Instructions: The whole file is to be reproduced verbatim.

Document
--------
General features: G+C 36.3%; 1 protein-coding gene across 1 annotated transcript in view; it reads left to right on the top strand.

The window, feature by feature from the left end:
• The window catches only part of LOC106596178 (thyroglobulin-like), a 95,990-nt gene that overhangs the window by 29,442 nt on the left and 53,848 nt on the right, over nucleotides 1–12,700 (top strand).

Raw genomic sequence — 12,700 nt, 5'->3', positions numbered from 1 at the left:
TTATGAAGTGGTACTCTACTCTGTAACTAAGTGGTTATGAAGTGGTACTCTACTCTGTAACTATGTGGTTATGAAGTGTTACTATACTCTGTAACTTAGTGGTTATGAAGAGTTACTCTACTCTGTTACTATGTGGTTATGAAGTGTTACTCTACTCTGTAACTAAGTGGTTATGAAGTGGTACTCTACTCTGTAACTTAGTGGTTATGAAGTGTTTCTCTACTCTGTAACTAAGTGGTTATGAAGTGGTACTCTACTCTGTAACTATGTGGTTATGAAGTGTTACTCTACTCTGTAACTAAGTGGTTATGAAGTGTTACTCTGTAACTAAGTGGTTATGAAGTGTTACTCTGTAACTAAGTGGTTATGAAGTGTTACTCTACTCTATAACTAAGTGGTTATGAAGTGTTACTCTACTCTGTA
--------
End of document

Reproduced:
General features: G+C 36.3%; 1 protein-coding gene across 1 annotated transcript in view; it reads left to right on the top strand.

The window, feature by feature from the left end:
• The window catches only part of LOC106596178 (thyroglobulin-like), a 95,990-nt gene that overhangs the window by 29,442 nt on the left and 53,848 nt on the right, over nucleotides 1–12,700 (top strand).

Raw genomic sequence — 12,700 nt, 5'->3', positions numbered from 1 at the left:
TTATGAAGTGGTACTCTACTCTGTAACTAAGTGGTTATGAAGTGGTACTCTACTCTGTAACTATGTGGTTATGAAGTGTTACTATACTCTGTAACTTAGTGGTTATGAAGAGTTACTCTACTCTGTTACTATGTGGTTATGAAGTGTTACTCTACTCTGTAACTAAGTGGTTATGAAGTGGTACTCTACTCTGTAACTTAGTGGTTATGAAGTGTTTCTCTACTCTGTAACTAAGTGGTTATGAAGTGGTACTCTACTCTGTAACTATGTGGTTATGAAGTGTTACTCTACTCTGTAACTAAGTGGTTATGAAGTGTTACTCTGTAACTAAGTGGTTATGAAGTGTTACTCTGTAACTAAGTGGTTATGAAGTGTTACTCTACTCTATAACTAAGTGGTTATGAAGTGTTACTCTACTCTGTA